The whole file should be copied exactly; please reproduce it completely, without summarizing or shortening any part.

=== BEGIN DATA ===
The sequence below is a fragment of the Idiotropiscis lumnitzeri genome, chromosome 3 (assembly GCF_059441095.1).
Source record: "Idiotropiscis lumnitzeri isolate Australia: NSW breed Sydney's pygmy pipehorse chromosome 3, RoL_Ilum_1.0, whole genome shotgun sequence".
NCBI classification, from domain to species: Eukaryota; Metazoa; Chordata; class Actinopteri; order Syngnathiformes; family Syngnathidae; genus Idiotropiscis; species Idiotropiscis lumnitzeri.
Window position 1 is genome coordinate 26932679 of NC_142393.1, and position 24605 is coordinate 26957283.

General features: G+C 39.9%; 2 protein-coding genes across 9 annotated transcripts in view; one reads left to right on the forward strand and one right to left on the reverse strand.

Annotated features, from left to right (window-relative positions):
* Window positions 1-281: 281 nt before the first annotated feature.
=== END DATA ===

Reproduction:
The sequence below is a fragment of the Idiotropiscis lumnitzeri genome, chromosome 3 (assembly GCF_059441095.1).
Source record: "Idiotropiscis lumnitzeri isolate Australia: NSW breed Sydney's pygmy pipehorse chromosome 3, RoL_Ilum_1.0, whole genome shotgun sequence".
NCBI classification, from domain to species: Eukaryota; Metazoa; Chordata; class Actinopteri; order Syngnathiformes; family Syngnathidae; genus Idiotropiscis; species Idiotropiscis lumnitzeri.
Window position 1 is genome coordinate 26932679 of NC_142393.1, and position 24605 is coordinate 26957283.

General features: G+C 39.9%; 2 protein-coding genes across 9 annotated transcripts in view; one reads left to right on the forward strand and one right to left on the reverse strand.

Annotated features, from left to right (window-relative positions):
* Window positions 1-281: 281 nt before the first annotated feature.